Have you ever taken a good look at the exhibit cases at The Charles A. Weyerhaeuser Memorial Museum?
Then the architect’s nefarious plan has worked. Bwahahahaha!
When Foster Dunwiddie was designing the Weyerhaeuser Museum, exhibit furnishings were part of his work. He wanted to create a system that allowed the exhibit cases to disappear into the background, allowing the artifacts on display to take center stage.
He explained his thinking in the “Facility and Interpretive Program Study of The Charles A. Weyerhaeuser Memorial Museum, Little Falls, MN,” written in 1981.
“The exhibit furnishings are an integrated system of casework which was designed to provide a flexible format for a variety of exhibit ideas. It was carefully matched to the museum interior in an effort to neutralize its effect on the interpretation and artifacts it would house. The system consists of a number of interchangeable elements including vertical and horizontal cases which could either be hung on the wall or placed on a platform,a series of three nesting platforms with a selection of acrylic covers, wall hung panels for graphics or visuals and a system of portable wall sections which could be used to create spaces within the exhibit rooms. In addition to this standardized system, a number of specialized pieces were supplied to allow display of oversized artifacts.”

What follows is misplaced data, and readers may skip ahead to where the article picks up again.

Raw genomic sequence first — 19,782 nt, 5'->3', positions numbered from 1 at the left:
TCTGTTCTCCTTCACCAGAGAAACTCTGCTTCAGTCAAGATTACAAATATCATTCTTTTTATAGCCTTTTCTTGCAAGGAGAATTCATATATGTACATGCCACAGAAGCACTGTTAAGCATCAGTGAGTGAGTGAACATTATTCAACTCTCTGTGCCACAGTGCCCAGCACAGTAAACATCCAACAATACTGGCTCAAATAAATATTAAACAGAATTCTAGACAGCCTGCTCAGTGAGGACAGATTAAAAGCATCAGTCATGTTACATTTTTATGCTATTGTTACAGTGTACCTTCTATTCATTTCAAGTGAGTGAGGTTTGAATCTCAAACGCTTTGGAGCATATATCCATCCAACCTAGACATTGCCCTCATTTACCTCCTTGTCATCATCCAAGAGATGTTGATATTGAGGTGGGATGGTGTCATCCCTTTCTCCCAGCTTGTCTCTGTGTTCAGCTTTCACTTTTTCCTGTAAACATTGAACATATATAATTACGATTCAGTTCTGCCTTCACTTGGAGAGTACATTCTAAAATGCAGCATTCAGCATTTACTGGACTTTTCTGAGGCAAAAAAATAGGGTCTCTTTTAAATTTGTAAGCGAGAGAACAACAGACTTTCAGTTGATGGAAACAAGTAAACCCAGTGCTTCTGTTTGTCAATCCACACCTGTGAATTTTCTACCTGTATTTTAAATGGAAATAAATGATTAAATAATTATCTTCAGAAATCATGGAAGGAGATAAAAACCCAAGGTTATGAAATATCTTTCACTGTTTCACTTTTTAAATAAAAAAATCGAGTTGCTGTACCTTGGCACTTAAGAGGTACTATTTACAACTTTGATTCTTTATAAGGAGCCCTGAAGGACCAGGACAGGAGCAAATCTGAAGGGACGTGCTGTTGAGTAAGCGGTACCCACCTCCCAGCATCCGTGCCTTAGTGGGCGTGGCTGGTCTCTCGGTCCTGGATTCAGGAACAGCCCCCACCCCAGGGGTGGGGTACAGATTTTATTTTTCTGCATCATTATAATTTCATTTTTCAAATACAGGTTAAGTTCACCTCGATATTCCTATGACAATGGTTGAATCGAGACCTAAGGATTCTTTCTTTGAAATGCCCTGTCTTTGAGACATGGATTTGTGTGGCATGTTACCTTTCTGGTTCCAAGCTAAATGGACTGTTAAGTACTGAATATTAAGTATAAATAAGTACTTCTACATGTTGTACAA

This system has worked very well for the museum over the years, with one improvement being made to some of the cases in the past year; we added wheels. The exhibit cases are quite heavy and part of their flexibility comes in being able to move them. The wheels allow museum staff to move cases without breaking our backs or needing assistance.
The next time you visit the museum, have a look at the exhibit cases and marvel, as we do, over their versatility and ability to quietly blend in. These cases have held a lot of Morrison County’s history over the years.
Celebrating the 40th anniversary of The Charles A. Weyerhaeuser Memorial Museum.